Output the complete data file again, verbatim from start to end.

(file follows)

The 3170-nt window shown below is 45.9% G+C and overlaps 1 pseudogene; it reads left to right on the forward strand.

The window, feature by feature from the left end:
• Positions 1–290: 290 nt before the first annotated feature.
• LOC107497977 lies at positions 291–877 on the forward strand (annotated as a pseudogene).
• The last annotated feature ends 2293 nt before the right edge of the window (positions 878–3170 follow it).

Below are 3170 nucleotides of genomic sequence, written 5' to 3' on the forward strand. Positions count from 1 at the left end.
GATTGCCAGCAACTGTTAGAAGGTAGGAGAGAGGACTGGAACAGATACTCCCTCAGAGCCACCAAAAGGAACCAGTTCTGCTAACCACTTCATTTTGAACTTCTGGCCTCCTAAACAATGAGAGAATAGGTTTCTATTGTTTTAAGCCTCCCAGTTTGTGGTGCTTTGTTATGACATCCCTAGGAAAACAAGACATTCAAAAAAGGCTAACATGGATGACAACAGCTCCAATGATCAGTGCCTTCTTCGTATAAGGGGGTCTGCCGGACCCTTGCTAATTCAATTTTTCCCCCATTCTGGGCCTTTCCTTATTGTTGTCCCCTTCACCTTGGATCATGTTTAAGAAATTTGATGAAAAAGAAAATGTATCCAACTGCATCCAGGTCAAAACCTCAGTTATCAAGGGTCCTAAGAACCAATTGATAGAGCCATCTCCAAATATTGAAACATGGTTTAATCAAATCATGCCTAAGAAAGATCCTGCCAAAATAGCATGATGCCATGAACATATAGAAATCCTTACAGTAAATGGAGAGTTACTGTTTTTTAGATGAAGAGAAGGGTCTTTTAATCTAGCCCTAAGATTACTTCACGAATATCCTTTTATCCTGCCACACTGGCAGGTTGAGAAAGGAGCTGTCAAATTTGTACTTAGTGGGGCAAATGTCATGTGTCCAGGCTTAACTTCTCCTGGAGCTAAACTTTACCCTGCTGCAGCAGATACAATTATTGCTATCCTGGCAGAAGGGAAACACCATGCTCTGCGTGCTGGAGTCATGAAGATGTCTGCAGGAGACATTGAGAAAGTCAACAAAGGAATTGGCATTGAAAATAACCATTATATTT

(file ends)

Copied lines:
The 3170-nt window shown below is 45.9% G+C and overlaps 1 pseudogene; it reads left to right on the forward strand.

The window, feature by feature from the left end:
• Positions 1–290: 290 nt before the first annotated feature.
• LOC107497977 lies at positions 291–877 on the forward strand (annotated as a pseudogene).
• The last annotated feature ends 2293 nt before the right edge of the window (positions 878–3170 follow it).

Below are 3170 nucleotides of genomic sequence, written 5' to 3' on the forward strand. Positions count from 1 at the left end.
GATTGCCAGCAACTGTTAGAAGGTAGGAGAGAGGACTGGAACAGATACTCCCTCAGAGCCACCAAAAGGAACCAGTTCTGCTAACCACTTCATTTTGAACTTCTGGCCTCCTAAACAATGAGAGAATAGGTTTCTATTGTTTTAAGCCTCCCAGTTTGTGGTGCTTTGTTATGACATCCCTAGGAAAACAAGACATTCAAAAAAGGCTAACATGGATGACAACAGCTCCAATGATCAGTGCCTTCTTCGTATAAGGGGGTCTGCCGGACCCTTGCTAATTCAATTTTTCCCCCATTCTGGGCCTTTCCTTATTGTTGTCCCCTTCACCTTGGATCATGTTTAAGAAATTTGATGAAAAAGAAAATGTATCCAACTGCATCCAGGTCAAAACCTCAGTTATCAAGGGTCCTAAGAACCAATTGATAGAGCCATCTCCAAATATTGAAACATGGTTTAATCAAATCATGCCTAAGAAAGATCCTGCCAAAATAGCATGATGCCATGAACATATAGAAATCCTTACAGTAAATGGAGAGTTACTGTTTTTTAGATGAAGAGAAGGGTCTTTTAATCTAGCCCTAAGATTACTTCACGAATATCCTTTTATCCTGCCACACTGGCAGGTTGAGAAAGGAGCTGTCAAATTTGTACTTAGTGGGGCAAATGTCATGTGTCCAGGCTTAACTTCTCCTGGAGCTAAACTTTACCCTGCTGCAGCAGATACAATTATTGCTATCCTGGCAGAAGGGAAACACCATGCTCTGCGTGCTGGAGTCATGAAGATGTCTGCAGGAGACATTGAGAAAGTCAACAAAGGAATTGGCATTGAAAATAACCATTATATTT